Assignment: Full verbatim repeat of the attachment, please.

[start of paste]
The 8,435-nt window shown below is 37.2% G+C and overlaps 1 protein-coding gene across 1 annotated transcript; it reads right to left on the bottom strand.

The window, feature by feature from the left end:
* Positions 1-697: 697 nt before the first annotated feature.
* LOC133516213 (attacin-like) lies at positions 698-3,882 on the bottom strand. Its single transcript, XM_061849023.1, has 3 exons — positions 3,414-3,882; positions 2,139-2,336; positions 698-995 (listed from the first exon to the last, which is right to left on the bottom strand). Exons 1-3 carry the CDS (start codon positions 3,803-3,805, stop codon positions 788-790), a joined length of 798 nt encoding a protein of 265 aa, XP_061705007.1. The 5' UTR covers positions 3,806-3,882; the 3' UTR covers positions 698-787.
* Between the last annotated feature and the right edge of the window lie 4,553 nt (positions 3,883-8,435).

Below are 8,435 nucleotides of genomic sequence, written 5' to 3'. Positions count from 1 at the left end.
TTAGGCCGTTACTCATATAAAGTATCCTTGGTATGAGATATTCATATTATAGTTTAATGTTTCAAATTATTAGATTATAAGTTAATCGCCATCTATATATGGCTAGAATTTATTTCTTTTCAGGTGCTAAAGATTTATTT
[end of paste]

The 8,435-nt window shown below is 37.2% G+C and overlaps 1 protein-coding gene across 1 annotated transcript; it reads right to left on the bottom strand.

The window, feature by feature from the left end:
* Positions 1-697: 697 nt before the first annotated feature.
* LOC133516213 (attacin-like) lies at positions 698-3,882 on the bottom strand. Its single transcript, XM_061849023.1, has 3 exons — positions 3,414-3,882; positions 2,139-2,336; positions 698-995 (listed from the first exon to the last, which is right to left on the bottom strand). Exons 1-3 carry the CDS (start codon positions 3,803-3,805, stop codon positions 788-790), a joined length of 798 nt encoding a protein of 265 aa, XP_061705007.1. The 5' UTR covers positions 3,806-3,882; the 3' UTR covers positions 698-787.
* Between the last annotated feature and the right edge of the window lie 4,553 nt (positions 3,883-8,435).

Below are 8,435 nucleotides of genomic sequence, written 5' to 3'. Positions count from 1 at the left end.
TTAGGCCGTTACTCATATAAAGTATCCTTGGTATGAGATATTCATATTATAGTTTAATGTTTCAAATTATTAGATTATAAGTTAATCGCCATCTATATATGGCTAGAATTTATTTCTTTTCAGGTGCTAAAGATTTATTT